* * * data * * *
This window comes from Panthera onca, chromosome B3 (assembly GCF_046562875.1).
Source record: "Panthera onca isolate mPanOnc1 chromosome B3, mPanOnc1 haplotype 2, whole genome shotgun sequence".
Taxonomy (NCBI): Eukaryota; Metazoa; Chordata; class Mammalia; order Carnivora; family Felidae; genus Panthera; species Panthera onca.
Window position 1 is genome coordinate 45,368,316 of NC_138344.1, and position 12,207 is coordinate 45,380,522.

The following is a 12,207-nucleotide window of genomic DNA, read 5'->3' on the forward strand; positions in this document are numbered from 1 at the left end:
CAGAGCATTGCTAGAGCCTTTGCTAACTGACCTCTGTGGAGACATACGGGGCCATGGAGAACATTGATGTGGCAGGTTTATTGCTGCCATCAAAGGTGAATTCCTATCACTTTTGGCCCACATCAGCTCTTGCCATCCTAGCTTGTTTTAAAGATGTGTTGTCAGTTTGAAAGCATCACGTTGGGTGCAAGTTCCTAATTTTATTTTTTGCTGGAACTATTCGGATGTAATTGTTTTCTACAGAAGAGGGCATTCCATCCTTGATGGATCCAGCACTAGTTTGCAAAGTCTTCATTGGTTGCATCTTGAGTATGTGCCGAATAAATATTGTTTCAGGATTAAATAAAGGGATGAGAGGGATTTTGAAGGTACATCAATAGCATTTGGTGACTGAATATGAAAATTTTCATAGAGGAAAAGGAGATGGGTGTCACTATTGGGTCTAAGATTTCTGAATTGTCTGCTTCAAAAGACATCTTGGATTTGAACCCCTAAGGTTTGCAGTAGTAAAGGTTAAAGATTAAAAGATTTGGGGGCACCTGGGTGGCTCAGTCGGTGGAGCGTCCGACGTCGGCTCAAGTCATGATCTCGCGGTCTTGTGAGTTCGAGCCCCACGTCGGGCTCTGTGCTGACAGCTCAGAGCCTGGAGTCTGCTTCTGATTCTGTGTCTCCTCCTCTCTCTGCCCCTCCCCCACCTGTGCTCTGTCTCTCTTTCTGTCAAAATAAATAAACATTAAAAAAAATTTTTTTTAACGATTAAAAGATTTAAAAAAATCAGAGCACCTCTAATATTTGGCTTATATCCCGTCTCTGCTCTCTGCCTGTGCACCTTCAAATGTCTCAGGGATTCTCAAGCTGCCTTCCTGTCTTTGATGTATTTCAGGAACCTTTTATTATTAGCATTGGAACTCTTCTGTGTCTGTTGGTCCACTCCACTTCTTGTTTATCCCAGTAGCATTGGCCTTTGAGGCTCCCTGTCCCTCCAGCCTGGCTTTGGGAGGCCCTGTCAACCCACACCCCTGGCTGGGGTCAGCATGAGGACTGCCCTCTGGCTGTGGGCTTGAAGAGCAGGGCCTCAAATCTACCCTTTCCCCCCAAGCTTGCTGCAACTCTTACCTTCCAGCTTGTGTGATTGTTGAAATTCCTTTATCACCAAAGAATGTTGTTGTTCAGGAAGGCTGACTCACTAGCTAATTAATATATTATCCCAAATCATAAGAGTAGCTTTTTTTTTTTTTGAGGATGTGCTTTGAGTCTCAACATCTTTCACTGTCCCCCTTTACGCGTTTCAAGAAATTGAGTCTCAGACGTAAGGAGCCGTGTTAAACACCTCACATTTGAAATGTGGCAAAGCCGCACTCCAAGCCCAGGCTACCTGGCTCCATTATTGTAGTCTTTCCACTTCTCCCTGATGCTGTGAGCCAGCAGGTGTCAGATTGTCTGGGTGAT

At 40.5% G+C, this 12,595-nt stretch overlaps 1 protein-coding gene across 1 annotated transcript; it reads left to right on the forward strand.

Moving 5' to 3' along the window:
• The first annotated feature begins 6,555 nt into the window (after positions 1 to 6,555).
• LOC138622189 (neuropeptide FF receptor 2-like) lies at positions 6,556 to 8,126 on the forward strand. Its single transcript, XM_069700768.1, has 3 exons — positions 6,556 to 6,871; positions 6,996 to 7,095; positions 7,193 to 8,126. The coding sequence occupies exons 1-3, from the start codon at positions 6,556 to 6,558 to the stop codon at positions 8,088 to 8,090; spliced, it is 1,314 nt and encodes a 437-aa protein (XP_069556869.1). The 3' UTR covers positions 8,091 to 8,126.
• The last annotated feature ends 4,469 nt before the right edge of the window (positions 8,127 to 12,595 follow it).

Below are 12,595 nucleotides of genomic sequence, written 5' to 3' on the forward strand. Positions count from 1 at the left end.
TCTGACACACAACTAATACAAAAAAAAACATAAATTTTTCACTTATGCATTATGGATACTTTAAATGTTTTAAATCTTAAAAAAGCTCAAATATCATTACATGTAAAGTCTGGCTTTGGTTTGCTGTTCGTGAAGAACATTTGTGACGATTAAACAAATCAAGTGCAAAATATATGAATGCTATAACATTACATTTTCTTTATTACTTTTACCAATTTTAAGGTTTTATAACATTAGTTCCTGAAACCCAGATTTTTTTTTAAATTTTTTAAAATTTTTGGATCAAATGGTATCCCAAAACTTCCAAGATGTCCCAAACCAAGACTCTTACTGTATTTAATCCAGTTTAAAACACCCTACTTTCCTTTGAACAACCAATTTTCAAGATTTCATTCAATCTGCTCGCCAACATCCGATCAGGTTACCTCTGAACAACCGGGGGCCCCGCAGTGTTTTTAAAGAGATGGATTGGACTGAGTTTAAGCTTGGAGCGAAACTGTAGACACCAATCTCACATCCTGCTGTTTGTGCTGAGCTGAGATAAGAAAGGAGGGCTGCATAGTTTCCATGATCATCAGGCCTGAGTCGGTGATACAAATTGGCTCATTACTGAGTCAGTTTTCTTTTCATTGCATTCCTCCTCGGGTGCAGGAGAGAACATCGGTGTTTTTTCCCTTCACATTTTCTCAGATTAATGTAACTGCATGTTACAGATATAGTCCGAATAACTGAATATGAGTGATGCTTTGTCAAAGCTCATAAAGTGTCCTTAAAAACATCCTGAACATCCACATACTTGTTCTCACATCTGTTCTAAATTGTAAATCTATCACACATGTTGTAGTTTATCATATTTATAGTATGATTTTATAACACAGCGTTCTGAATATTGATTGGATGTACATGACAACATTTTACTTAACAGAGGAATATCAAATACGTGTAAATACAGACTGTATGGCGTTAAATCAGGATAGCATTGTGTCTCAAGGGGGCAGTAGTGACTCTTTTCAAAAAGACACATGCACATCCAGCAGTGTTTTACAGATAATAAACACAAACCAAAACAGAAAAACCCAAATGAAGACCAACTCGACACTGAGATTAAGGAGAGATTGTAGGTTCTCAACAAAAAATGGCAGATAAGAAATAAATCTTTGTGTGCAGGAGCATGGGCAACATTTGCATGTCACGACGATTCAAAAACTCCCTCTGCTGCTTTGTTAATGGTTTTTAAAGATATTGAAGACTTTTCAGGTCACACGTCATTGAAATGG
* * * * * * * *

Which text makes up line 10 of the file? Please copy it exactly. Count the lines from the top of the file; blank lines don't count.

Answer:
• LOC138622189 (neuropeptide FF receptor 2-like) lies at positions 6,556 to 8,126 on the forward strand. Its single transcript, XM_069700768.1, has 3 exons — positions 6,556 to 6,871; positions 6,996 to 7,095; positions 7,193 to 8,126. The coding sequence occupies exons 1-3, from the start codon at positions 6,556 to 6,558 to the stop codon at positions 8,088 to 8,090; spliced, it is 1,314 nt and encodes a 437-aa protein (XP_069556869.1). The 3' UTR covers positions 8,091 to 8,126.